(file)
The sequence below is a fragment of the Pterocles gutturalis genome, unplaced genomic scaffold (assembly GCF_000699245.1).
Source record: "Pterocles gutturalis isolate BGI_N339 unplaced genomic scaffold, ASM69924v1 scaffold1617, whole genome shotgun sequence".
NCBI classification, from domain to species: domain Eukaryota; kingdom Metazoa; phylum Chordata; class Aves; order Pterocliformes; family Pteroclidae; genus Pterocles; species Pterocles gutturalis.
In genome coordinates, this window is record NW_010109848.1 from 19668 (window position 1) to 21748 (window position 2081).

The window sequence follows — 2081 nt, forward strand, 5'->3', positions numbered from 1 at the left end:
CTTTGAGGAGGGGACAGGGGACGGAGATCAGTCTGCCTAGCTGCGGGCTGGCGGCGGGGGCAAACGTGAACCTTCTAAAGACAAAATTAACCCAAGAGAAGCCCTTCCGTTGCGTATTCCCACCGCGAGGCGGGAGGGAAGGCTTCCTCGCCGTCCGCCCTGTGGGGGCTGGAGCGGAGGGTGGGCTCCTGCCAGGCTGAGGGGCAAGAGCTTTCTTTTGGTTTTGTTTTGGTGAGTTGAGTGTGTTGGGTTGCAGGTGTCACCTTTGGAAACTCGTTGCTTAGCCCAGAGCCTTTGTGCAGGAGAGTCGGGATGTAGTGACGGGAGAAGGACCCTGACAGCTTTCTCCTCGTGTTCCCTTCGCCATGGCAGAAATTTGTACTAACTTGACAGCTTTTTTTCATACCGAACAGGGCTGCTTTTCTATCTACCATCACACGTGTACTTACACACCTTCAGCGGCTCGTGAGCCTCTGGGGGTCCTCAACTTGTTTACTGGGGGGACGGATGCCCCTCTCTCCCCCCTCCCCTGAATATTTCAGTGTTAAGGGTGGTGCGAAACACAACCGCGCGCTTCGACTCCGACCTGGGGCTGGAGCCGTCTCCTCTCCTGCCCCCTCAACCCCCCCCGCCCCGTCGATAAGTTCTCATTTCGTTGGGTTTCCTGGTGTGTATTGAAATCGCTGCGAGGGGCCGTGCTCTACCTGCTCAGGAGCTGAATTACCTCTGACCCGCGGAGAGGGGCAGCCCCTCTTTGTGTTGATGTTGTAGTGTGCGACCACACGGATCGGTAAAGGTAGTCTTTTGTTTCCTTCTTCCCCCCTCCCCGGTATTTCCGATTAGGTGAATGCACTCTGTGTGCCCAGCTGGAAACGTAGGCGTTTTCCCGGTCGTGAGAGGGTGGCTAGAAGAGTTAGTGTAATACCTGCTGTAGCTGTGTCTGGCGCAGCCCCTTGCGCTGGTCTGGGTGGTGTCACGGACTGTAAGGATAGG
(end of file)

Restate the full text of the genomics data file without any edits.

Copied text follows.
The sequence below is a fragment of the Pterocles gutturalis genome, unplaced genomic scaffold (assembly GCF_000699245.1).
Source record: "Pterocles gutturalis isolate BGI_N339 unplaced genomic scaffold, ASM69924v1 scaffold1617, whole genome shotgun sequence".
NCBI classification, from domain to species: domain Eukaryota; kingdom Metazoa; phylum Chordata; class Aves; order Pterocliformes; family Pteroclidae; genus Pterocles; species Pterocles gutturalis.
In genome coordinates, this window is record NW_010109848.1 from 19668 (window position 1) to 21748 (window position 2081).

The window sequence follows — 2081 nt, forward strand, 5'->3', positions numbered from 1 at the left end:
CTTTGAGGAGGGGACAGGGGACGGAGATCAGTCTGCCTAGCTGCGGGCTGGCGGCGGGGGCAAACGTGAACCTTCTAAAGACAAAATTAACCCAAGAGAAGCCCTTCCGTTGCGTATTCCCACCGCGAGGCGGGAGGGAAGGCTTCCTCGCCGTCCGCCCTGTGGGGGCTGGAGCGGAGGGTGGGCTCCTGCCAGGCTGAGGGGCAAGAGCTTTCTTTTGGTTTTGTTTTGGTGAGTTGAGTGTGTTGGGTTGCAGGTGTCACCTTTGGAAACTCGTTGCTTAGCCCAGAGCCTTTGTGCAGGAGAGTCGGGATGTAGTGACGGGAGAAGGACCCTGACAGCTTTCTCCTCGTGTTCCCTTCGCCATGGCAGAAATTTGTACTAACTTGACAGCTTTTTTTCATACCGAACAGGGCTGCTTTTCTATCTACCATCACACGTGTACTTACACACCTTCAGCGGCTCGTGAGCCTCTGGGGGTCCTCAACTTGTTTACTGGGGGGACGGATGCCCCTCTCTCCCCCCTCCCCTGAATATTTCAGTGTTAAGGGTGGTGCGAAACACAACCGCGCGCTTCGACTCCGACCTGGGGCTGGAGCCGTCTCCTCTCCTGCCCCCTCAACCCCCCCCGCCCCGTCGATAAGTTCTCATTTCGTTGGGTTTCCTGGTGTGTATTGAAATCGCTGCGAGGGGCCGTGCTCTACCTGCTCAGGAGCTGAATTACCTCTGACCCGCGGAGAGGGGCAGCCCCTCTTTGTGTTGATGTTGTAGTGTGCGACCACACGGATCGGTAAAGGTAGTCTTTTGTTTCCTTCTTCCCCCCTCCCCGGTATTTCCGATTAGGTGAATGCACTCTGTGTGCCCAGCTGGAAACGTAGGCGTTTTCCCGGTCGTGAGAGGGTGGCTAGAAGAGTTAGTGTAATACCTGCTGTAGCTGTGTCTGGCGCAGCCCCTTGCGCTGGTCTGGGTGGTGTCACGGACTGTAAGGATAGG